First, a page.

The substrate for use in lead-acid batteries is acid resistant. That is, the substrate exhibits some resistance to corrosion, erosion and/or other forms of deterioration at the conditions present, e.g., at or near the positive plate, or positive side of the bipolar plates, in a lead-acid battery. Although the fluorine doped tin oxide coating does provide a degree of protection for the substrate against these conditions, the substrate should itself have an inherent degree of acid resistance. If the substrate is acid resistant, the physical integrity and electrical effectiveness of the doped tin oxide coating and of the whole present battery element, is better maintained with time relative to a substrate having reduced acid resistance. If glass is used as the substrate, it is preferred that the glass have an increased acid resistance relative to E-glass. Preferably, the acid resistant glass substrate is at least as resistant as is C-or T- glass to the conditions present in a lead-acid battery.
Typical compositions of E-glass and C-glass are as follows:
______________________________________ Weight Percent E-glass C-glass T-glass______________________________________Silica 54 65 65Alumina 14 4 6Calcia 18 14 10*Magnesia 5 3 --Soda + Potassium Oxide 0.5 9 13Boria 8 5 6Titania + Iron Oxide 0.5 -- --______________________________________ *including MgO
Preferably the glass contains more than about 60% by weight of silica and less than about 35% by weight of alumina, and alkali and alkaline earth metal oxides.
The fluorine doped tin oxide coated substrate of the present invention may be, for example, a catalyst itself or a component of a composite together with one or more matrix materials. The composites may be such that the matrix material or materials substantially totally encapsulate or surround the coated substrate, or a portion of the coated substrate may extend away from the matrix material or materials.
Any suitable matrix material or materials may be used in a composite with the fluorine doped tin oxide coated substrate. Preferably, the matrix material comprises a polymeric material, e.g., one or more synthetic polymers, more preferably an organic polymeric material. The polymeric material may be either a thermoplastic material or a thermoset material. Among the thermoplastics useful in the present invention are the polyolefins, such as polyethylene, polypropylene, polymethylpentene and mixtures thereof; and poly vinyl polymers, such as polystyrene, polyvinylidene difluoride, combinations of polyphenylene oxide and polystyrene, and mixtures thereof. Among the thermoset polymers useful in the present invention are epoxies, phenol-formaldehyde polymers, polyesters, polyvinyl esters, polyurethanes, melamine-formaldehyde polymers, and urea-formaldehyde polymers.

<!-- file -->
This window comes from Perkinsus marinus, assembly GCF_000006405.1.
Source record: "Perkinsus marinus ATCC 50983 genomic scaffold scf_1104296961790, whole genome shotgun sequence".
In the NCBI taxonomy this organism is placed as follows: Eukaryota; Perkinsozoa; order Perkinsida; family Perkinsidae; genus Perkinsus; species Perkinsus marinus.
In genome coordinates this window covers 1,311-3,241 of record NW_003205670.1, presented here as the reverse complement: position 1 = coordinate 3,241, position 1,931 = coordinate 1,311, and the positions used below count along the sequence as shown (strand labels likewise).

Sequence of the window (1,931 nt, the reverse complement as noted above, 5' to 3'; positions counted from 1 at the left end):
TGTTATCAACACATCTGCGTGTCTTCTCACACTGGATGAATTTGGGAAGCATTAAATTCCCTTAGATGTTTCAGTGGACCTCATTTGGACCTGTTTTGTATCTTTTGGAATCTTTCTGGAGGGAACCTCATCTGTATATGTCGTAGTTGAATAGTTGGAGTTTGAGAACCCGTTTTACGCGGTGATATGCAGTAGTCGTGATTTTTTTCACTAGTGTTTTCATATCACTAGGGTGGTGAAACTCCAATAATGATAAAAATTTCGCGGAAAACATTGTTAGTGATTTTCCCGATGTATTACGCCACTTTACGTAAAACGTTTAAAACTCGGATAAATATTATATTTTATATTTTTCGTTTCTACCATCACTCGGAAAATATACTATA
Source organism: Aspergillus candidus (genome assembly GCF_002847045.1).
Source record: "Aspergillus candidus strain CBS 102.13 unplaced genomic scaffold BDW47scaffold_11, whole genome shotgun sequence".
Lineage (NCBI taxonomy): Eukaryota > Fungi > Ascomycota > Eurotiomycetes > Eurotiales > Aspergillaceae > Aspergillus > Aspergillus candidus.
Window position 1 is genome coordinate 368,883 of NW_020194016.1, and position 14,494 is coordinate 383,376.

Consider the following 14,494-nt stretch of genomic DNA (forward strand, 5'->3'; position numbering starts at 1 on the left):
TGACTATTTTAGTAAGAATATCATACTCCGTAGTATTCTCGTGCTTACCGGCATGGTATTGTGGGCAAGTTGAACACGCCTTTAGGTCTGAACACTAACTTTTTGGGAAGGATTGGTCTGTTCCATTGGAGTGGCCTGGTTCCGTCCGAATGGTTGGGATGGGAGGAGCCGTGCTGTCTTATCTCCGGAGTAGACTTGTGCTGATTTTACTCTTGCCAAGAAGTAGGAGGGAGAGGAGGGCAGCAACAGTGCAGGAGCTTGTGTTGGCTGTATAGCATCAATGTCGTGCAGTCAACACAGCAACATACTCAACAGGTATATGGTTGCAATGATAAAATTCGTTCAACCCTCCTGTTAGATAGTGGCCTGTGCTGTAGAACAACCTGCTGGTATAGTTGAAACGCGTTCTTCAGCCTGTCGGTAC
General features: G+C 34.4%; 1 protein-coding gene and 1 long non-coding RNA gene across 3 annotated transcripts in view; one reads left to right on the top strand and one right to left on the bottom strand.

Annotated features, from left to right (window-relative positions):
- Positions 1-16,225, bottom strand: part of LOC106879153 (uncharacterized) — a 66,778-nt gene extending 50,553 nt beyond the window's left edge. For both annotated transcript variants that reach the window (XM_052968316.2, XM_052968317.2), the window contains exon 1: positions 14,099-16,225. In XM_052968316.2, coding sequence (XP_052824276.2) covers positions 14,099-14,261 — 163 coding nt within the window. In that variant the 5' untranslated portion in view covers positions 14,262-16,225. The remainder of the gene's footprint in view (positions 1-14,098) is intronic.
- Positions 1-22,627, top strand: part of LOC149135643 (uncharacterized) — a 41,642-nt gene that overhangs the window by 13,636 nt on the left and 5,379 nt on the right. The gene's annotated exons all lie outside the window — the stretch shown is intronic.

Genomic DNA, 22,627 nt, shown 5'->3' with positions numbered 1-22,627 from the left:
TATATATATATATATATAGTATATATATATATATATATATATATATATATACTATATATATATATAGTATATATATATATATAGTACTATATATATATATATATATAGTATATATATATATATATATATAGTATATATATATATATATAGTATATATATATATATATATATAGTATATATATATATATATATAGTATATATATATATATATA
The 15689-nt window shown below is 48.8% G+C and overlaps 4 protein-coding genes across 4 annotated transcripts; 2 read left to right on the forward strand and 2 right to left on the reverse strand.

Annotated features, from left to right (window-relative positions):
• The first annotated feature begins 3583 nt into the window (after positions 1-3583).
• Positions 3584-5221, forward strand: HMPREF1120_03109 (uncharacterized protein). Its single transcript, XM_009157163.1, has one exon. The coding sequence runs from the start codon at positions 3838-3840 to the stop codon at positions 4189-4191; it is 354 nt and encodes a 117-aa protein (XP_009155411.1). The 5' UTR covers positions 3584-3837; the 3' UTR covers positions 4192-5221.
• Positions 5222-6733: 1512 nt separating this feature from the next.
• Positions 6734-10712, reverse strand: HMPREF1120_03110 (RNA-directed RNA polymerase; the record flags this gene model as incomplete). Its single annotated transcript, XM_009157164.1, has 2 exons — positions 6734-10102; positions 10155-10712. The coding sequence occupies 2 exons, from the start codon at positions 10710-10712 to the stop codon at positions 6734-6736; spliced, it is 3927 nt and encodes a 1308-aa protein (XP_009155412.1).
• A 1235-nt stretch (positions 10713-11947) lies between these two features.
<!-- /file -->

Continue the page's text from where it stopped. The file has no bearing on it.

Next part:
When used in battery applications, the present doped tin oxide coated substrate is preferably at least partially embedded in a matrix material. The matrix material should be at least initially fluid impervious to be useful in batteries. If the fluorine doped tin oxide coated substrate is to be used as a component in a battery, e.g., a lead-acid electrical energy storage battery, it is situated so that at least a portion of it contacts the positive active electrode material. Any suitable positive active electrode material or combination of materials useful in lead-acid batteries may be employed in the present invention. One particularly useful positive active electrode material comprises electrochemically active lead oxide, e.g., lead dioxide, material. A paste of this material is often used. If a paste is used in the present invention, it is applied so that there is appropriate contacting between the fluorine doped tin oxide coated substrate and the paste.
In order to provide enhanced bonding between the fluorine doped tin oxide coated substrate and the matrix material, it has been found that the preferred matrix materials have an increased polarity, as indicated by an increased dipole moment, relative to the polarity of polypropylene. Because of weight and strength considerations, if the matrix material is to be a thermoplastic polymer, it is preferred that the matrix be a polypropylene-based polymer which includes one or more groups effective to increase the polarity of the polymer relative to polypropylene. Additive or additional monomers, such as maleic anhydride, vinyl acetate, acrylic acid, and the like and mixtures thereof, may be included prior to propylene polymerization to give the product propylene-based polymer increased polarity. Hydroxyl groups may also be included in a limited amount, using conventional techniques, to increase the polarity of the final propylene-based polymer.